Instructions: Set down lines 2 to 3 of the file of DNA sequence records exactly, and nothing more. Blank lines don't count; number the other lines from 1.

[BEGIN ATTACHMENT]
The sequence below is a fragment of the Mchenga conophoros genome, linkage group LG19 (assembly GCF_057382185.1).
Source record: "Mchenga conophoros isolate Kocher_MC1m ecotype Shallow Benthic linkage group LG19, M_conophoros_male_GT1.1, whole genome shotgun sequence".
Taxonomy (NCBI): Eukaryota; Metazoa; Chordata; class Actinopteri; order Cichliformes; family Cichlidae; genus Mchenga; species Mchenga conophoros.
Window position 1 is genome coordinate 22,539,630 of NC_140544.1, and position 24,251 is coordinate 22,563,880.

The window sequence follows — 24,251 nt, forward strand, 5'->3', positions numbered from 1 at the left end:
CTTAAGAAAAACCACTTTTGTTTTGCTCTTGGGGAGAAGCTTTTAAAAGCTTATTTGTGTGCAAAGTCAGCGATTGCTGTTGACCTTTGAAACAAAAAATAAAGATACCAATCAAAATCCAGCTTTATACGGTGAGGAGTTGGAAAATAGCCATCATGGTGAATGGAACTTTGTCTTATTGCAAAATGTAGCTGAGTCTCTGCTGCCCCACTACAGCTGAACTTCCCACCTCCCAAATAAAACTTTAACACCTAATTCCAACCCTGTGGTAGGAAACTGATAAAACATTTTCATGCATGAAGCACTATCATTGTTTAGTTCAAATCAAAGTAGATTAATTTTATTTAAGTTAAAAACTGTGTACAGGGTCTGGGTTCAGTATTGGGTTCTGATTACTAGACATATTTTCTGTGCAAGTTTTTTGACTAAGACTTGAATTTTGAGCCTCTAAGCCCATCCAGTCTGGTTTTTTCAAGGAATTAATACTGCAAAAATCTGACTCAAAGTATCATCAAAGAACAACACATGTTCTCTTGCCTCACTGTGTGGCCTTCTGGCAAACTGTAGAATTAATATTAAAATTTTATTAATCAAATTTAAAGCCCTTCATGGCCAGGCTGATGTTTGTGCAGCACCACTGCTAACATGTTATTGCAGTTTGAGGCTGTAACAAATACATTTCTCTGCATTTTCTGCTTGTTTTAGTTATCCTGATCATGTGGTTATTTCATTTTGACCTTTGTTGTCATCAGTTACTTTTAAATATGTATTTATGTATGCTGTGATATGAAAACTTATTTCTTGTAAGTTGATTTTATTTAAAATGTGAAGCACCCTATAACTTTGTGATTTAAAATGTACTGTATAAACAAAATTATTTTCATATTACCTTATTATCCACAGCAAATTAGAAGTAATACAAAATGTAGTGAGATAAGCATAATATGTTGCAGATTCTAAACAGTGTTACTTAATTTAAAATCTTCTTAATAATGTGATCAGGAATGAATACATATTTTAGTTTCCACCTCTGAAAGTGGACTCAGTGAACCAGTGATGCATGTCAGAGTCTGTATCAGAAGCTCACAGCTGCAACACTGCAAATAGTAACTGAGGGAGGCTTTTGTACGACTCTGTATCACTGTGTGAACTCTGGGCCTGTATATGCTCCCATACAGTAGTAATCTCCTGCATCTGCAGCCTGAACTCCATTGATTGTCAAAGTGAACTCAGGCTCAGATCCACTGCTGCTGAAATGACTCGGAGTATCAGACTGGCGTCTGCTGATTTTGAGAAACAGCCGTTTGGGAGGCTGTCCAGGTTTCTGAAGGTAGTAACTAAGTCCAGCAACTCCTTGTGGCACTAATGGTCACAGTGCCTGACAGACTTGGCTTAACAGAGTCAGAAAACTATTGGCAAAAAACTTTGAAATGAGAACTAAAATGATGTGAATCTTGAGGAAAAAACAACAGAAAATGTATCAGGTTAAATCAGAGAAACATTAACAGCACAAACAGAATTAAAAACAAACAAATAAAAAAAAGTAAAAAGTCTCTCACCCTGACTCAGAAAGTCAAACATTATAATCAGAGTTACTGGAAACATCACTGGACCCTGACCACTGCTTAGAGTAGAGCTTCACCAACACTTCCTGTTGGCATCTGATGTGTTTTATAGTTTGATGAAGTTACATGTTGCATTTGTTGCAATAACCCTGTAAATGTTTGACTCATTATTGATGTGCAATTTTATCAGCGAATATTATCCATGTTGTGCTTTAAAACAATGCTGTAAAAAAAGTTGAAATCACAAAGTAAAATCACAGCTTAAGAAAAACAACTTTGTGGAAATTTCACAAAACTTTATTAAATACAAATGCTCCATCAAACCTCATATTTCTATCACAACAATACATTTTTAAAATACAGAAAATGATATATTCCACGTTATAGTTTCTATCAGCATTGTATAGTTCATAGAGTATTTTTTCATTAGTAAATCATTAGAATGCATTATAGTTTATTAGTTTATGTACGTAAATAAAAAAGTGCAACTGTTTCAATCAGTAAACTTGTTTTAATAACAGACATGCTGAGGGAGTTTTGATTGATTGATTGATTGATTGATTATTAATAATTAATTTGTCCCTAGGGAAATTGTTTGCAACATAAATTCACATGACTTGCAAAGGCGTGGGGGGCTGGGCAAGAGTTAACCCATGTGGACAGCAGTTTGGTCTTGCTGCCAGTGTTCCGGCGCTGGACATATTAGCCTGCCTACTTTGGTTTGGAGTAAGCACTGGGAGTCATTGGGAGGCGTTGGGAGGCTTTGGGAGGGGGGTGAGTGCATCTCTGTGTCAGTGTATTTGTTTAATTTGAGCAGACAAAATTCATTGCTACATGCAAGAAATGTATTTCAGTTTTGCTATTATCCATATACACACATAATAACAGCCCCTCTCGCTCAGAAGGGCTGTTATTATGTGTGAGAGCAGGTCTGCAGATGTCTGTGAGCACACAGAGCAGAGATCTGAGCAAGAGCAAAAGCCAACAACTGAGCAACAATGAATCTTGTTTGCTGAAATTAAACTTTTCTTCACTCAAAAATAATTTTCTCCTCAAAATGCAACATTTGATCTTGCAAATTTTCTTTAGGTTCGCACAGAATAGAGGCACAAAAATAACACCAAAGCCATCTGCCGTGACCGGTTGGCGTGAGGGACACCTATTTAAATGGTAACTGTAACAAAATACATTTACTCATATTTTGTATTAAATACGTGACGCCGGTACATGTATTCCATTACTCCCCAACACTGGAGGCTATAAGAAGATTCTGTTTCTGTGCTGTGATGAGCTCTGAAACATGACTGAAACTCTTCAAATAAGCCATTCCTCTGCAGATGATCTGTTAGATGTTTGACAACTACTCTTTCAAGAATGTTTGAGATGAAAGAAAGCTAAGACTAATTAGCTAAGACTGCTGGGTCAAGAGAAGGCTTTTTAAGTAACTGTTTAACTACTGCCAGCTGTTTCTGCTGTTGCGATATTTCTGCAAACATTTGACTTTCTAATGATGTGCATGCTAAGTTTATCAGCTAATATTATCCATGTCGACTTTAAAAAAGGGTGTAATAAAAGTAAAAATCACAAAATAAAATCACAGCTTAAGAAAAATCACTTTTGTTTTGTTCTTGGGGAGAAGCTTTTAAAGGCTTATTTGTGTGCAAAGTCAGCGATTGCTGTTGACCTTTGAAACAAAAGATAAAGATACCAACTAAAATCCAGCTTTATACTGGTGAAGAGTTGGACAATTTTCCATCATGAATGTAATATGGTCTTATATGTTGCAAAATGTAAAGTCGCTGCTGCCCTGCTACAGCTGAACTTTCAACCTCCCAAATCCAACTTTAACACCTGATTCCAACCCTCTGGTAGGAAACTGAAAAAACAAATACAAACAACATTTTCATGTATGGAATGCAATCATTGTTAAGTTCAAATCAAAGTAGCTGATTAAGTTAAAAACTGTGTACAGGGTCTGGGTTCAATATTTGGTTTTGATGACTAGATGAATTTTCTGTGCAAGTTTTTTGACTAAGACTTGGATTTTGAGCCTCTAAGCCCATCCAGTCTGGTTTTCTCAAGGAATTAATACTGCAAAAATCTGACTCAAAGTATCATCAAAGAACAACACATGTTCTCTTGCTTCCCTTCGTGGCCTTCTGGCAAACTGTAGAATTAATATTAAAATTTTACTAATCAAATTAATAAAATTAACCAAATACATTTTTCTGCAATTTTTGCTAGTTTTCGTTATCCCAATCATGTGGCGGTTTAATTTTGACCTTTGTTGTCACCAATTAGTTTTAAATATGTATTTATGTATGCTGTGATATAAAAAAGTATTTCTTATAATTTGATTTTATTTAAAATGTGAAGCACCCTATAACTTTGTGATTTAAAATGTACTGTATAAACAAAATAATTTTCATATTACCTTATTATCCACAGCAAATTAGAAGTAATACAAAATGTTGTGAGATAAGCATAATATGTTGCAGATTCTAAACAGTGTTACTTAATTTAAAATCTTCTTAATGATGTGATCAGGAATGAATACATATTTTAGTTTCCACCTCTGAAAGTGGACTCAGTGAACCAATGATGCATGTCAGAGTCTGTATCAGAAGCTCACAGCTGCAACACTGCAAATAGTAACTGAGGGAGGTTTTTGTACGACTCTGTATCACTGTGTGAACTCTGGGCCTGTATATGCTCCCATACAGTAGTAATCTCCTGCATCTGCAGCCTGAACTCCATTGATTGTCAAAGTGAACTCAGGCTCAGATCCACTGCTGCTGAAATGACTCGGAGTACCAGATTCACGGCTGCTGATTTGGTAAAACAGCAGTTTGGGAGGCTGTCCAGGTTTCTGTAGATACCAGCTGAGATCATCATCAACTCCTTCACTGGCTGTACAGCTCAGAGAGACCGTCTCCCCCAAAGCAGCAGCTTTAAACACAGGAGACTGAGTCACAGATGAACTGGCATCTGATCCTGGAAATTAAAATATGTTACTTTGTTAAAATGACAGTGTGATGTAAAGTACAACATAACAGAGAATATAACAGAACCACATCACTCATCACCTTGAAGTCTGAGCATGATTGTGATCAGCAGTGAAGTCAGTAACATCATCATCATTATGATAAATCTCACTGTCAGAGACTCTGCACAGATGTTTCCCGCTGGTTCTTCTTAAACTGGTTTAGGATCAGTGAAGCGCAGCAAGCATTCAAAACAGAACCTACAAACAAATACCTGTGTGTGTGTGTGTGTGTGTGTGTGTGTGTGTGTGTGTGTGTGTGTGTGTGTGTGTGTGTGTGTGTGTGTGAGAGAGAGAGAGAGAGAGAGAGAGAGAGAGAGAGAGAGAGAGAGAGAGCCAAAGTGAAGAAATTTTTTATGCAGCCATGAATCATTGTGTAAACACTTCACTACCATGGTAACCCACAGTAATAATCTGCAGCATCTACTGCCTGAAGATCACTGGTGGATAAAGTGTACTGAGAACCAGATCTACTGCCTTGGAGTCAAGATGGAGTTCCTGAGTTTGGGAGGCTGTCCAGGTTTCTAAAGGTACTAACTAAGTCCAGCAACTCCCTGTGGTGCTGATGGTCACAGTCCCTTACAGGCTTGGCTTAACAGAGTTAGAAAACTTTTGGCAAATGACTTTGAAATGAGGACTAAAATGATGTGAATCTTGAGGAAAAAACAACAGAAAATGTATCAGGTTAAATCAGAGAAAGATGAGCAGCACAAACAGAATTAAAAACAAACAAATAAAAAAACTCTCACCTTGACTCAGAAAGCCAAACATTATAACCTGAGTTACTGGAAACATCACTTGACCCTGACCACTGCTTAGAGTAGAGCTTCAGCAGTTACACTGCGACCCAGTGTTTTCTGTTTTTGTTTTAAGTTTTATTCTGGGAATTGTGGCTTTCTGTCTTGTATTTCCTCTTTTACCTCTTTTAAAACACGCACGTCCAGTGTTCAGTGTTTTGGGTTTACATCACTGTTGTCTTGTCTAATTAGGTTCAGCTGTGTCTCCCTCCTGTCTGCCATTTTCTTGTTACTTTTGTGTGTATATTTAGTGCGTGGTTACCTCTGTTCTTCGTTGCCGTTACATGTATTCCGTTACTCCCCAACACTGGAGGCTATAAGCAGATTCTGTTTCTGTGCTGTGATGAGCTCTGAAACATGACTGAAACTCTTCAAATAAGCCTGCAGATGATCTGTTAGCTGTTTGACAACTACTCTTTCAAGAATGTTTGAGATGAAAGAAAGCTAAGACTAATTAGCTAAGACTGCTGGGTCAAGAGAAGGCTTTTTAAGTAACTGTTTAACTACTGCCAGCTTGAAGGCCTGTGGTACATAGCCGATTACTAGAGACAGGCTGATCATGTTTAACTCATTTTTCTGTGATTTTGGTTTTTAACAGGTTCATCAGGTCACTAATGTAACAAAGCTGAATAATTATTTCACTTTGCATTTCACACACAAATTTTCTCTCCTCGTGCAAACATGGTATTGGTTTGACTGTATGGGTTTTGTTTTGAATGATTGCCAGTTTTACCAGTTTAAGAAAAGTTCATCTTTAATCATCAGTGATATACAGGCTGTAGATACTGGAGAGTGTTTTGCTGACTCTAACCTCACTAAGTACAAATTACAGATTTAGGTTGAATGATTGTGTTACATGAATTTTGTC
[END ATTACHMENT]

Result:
Source record: "Mchenga conophoros isolate Kocher_MC1m ecotype Shallow Benthic linkage group LG19, M_conophoros_male_GT1.1, whole genome shotgun sequence".
Taxonomy (NCBI): Eukaryota; Metazoa; Chordata; class Actinopteri; order Cichliformes; family Cichlidae; genus Mchenga; species Mchenga conophoros.